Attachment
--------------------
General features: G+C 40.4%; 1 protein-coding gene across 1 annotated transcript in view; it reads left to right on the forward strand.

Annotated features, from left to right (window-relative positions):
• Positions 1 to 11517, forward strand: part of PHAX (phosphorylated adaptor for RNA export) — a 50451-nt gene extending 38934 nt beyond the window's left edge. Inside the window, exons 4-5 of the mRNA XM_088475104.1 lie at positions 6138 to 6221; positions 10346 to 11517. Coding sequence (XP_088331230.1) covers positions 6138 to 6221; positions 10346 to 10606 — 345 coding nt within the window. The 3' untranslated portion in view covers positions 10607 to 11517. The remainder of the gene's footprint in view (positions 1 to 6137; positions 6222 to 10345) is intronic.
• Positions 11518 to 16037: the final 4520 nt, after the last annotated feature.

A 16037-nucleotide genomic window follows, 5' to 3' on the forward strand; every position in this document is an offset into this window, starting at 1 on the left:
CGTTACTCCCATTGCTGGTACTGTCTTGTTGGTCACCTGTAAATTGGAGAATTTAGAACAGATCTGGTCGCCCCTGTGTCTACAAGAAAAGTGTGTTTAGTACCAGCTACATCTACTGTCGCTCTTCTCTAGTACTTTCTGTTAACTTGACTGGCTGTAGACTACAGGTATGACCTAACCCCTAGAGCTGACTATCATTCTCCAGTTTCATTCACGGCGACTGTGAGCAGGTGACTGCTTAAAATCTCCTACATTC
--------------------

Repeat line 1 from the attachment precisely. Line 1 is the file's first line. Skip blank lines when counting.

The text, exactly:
General features: G+C 40.4%; 1 protein-coding gene across 1 annotated transcript in view; it reads left to right on the forward strand.